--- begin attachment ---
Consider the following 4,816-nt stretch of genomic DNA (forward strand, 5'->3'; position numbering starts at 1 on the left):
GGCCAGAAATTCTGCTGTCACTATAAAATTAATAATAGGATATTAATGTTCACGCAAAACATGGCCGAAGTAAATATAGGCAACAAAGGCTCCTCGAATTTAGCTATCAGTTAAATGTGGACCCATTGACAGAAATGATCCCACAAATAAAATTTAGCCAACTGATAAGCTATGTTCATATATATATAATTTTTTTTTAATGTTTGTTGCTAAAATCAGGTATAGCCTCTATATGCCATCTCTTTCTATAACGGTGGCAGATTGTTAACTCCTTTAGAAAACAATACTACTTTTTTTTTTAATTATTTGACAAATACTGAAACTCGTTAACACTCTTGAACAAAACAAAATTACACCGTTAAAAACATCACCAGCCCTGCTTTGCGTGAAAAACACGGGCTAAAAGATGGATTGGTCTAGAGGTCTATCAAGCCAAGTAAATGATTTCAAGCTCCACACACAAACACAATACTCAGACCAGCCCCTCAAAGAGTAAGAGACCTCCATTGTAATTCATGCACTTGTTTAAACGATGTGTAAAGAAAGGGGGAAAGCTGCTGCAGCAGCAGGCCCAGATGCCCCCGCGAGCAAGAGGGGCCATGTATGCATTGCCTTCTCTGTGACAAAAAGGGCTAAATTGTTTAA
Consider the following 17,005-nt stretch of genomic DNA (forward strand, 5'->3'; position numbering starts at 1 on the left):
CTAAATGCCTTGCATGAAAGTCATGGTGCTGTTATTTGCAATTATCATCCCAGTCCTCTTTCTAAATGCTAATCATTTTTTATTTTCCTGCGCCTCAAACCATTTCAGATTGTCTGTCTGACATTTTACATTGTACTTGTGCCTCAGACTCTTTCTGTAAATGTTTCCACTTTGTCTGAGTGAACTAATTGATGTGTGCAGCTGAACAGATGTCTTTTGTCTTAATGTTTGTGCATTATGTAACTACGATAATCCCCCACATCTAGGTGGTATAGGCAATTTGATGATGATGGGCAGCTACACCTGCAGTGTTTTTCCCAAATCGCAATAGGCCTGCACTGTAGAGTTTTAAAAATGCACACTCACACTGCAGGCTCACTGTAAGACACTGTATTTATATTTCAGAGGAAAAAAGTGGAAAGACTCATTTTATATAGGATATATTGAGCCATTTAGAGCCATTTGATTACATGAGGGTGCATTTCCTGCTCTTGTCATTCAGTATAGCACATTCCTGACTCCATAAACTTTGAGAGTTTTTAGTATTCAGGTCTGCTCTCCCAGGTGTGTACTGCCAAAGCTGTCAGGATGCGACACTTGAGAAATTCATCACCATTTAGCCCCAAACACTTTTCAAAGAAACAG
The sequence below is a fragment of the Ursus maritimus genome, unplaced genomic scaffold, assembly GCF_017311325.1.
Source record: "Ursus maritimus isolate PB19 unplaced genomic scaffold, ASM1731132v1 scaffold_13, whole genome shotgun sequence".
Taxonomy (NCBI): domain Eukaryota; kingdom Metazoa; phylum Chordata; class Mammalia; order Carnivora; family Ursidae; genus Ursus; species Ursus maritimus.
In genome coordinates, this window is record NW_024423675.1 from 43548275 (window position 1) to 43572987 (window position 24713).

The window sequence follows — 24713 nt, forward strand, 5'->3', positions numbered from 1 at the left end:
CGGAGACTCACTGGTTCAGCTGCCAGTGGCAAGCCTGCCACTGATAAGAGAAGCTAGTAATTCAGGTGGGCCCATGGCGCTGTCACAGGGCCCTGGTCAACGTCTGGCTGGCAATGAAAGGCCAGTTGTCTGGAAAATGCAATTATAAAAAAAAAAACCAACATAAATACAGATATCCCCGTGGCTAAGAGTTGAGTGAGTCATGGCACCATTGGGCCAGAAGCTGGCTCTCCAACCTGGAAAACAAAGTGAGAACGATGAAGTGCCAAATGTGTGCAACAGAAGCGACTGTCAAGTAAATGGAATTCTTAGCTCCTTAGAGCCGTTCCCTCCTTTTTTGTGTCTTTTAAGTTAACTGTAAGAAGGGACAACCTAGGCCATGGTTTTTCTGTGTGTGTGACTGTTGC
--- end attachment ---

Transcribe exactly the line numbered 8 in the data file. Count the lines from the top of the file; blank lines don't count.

In genome coordinates, this window is record NW_024423675.1 from 43548275 (window position 1) to 43572987 (window position 24713).